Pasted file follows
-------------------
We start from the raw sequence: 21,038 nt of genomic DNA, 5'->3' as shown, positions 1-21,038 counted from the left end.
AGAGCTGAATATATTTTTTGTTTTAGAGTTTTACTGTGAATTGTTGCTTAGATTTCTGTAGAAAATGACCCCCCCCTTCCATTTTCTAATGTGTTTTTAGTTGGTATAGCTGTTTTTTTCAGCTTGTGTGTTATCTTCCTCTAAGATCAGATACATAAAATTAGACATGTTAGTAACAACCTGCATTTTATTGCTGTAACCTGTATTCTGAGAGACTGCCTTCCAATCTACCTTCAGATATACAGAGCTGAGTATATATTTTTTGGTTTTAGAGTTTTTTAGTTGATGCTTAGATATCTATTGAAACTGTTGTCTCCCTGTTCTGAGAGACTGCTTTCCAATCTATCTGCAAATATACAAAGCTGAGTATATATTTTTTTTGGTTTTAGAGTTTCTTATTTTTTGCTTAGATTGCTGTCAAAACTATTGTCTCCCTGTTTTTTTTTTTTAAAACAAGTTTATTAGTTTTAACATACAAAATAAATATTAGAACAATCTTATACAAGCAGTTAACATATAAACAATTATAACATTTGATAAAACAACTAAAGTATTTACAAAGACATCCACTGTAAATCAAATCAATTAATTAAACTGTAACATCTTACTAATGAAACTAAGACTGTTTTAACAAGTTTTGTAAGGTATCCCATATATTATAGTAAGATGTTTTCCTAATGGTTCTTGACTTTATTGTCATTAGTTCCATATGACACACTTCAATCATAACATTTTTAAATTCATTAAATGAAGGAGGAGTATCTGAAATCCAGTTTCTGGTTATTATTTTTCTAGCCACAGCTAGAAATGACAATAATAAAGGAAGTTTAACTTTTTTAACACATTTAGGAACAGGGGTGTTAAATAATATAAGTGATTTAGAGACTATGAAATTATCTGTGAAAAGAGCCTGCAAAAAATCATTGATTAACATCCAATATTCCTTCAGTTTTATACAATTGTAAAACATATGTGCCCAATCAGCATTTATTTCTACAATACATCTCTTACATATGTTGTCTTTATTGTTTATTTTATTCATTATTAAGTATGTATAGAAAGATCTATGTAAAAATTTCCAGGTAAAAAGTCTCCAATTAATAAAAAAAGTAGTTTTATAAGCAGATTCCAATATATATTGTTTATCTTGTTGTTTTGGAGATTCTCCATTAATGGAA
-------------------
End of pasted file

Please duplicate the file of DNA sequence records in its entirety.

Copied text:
We start from the raw sequence: 21,038 nt of genomic DNA, 5'->3' as shown, positions 1-21,038 counted from the left end.
AGAGCTGAATATATTTTTTGTTTTAGAGTTTTACTGTGAATTGTTGCTTAGATTTCTGTAGAAAATGACCCCCCCCTTCCATTTTCTAATGTGTTTTTAGTTGGTATAGCTGTTTTTTTCAGCTTGTGTGTTATCTTCCTCTAAGATCAGATACATAAAATTAGACATGTTAGTAACAACCTGCATTTTATTGCTGTAACCTGTATTCTGAGAGACTGCCTTCCAATCTACCTTCAGATATACAGAGCTGAGTATATATTTTTTGGTTTTAGAGTTTTTTAGTTGATGCTTAGATATCTATTGAAACTGTTGTCTCCCTGTTCTGAGAGACTGCTTTCCAATCTATCTGCAAATATACAAAGCTGAGTATATATTTTTTTTGGTTTTAGAGTTTCTTATTTTTTGCTTAGATTGCTGTCAAAACTATTGTCTCCCTGTTTTTTTTTTTTAAAACAAGTTTATTAGTTTTAACATACAAAATAAATATTAGAACAATCTTATACAAGCAGTTAACATATAAACAATTATAACATTTGATAAAACAACTAAAGTATTTACAAAGACATCCACTGTAAATCAAATCAATTAATTAAACTGTAACATCTTACTAATGAAACTAAGACTGTTTTAACAAGTTTTGTAAGGTATCCCATATATTATAGTAAGATGTTTTCCTAATGGTTCTTGACTTTATTGTCATTAGTTCCATATGACACACTTCAATCATAACATTTTTAAATTCATTAAATGAAGGAGGAGTATCTGAAATCCAGTTTCTGGTTATTATTTTTCTAGCCACAGCTAGAAATGACAATAATAAAGGAAGTTTAACTTTTTTAACACATTTAGGAACAGGGGTGTTAAATAATATAAGTGATTTAGAGACTATGAAATTATCTGTGAAAAGAGCCTGCAAAAAATCATTGATTAACATCCAATATTCCTTCAGTTTTATACAATTGTAAAACATATGTGCCCAATCAGCATTTATTTCTACAATACATCTCTTACATATGTTGTCTTTATTGTTTATTTTATTCATTATTAAGTATGTATAGAAAGATCTATGTAAAAATTTCCAGGTAAAAAGTCTCCAATTAATAAAAAAAGTAGTTTTATAAGCAGATTCCAATATATATTGTTTATCTTGTTGTTTTGGAGATTCTCCATTAATGGAA